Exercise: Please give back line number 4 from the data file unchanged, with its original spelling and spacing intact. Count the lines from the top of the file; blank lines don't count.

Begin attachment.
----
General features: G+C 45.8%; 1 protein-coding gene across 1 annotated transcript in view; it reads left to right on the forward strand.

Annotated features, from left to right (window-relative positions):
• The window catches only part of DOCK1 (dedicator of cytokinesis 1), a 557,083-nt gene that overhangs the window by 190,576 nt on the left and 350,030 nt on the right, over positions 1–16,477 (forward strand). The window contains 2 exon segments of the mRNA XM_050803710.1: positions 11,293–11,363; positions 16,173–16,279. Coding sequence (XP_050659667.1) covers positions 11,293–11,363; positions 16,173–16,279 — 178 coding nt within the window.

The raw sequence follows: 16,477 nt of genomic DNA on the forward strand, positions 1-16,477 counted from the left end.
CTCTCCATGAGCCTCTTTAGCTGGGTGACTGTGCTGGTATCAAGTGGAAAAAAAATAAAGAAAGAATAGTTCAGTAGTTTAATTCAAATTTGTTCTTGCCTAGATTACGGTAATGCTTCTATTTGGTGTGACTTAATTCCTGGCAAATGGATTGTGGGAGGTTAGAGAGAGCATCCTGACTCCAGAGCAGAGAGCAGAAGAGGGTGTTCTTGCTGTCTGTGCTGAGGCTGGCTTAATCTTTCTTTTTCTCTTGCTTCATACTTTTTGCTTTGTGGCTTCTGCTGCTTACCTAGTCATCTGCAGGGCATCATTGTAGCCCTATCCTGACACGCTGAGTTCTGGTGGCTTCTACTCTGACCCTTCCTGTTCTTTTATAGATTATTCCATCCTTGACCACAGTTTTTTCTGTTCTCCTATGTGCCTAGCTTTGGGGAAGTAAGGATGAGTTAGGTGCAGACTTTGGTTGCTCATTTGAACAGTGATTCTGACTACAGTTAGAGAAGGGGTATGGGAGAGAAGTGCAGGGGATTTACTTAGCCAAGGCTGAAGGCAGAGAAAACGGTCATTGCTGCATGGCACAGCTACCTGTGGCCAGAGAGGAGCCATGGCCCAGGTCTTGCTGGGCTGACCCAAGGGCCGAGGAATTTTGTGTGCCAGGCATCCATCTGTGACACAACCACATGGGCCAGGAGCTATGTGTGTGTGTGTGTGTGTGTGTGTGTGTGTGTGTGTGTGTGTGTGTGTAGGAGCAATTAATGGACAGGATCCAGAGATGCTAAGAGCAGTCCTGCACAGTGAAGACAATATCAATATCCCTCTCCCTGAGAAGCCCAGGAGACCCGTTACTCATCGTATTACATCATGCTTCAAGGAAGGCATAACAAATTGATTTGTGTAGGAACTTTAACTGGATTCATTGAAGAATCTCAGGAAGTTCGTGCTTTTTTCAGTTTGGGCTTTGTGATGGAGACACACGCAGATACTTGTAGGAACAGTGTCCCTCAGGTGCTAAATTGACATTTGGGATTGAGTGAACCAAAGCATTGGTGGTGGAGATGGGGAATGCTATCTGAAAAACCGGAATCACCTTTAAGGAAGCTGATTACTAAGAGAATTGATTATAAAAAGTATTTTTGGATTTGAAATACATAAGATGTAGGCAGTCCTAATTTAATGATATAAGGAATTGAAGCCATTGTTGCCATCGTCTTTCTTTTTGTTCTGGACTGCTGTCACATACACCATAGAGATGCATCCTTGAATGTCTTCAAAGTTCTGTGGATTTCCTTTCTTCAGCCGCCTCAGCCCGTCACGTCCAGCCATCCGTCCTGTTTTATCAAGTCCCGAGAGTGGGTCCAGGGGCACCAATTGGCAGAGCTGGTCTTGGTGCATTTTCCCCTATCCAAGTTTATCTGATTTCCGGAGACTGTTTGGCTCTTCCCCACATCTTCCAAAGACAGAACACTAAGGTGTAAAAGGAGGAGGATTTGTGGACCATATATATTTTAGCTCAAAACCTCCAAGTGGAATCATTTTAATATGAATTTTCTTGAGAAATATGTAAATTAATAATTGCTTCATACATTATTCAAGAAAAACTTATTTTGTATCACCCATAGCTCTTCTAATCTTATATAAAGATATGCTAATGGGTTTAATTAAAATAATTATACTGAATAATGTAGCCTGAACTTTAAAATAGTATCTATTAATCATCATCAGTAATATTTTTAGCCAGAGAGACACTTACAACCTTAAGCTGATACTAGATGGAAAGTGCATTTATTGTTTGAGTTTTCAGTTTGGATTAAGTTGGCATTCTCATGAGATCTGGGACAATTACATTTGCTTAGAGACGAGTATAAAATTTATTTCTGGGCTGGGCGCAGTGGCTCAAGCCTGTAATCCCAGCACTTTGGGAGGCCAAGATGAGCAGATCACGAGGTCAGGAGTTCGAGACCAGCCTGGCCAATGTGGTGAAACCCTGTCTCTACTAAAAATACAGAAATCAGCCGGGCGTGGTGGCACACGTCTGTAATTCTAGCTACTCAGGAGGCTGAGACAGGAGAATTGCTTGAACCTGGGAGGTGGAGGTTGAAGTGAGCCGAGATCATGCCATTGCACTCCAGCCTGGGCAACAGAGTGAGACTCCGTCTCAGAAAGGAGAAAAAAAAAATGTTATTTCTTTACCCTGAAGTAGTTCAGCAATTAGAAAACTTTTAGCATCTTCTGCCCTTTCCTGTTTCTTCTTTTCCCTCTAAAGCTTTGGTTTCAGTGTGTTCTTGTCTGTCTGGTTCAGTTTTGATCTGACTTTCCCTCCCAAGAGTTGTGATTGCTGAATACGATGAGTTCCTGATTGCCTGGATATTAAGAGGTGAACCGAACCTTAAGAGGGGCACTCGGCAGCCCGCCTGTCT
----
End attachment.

The raw sequence follows: 16,477 nt of genomic DNA on the forward strand, positions 1-16,477 counted from the left end.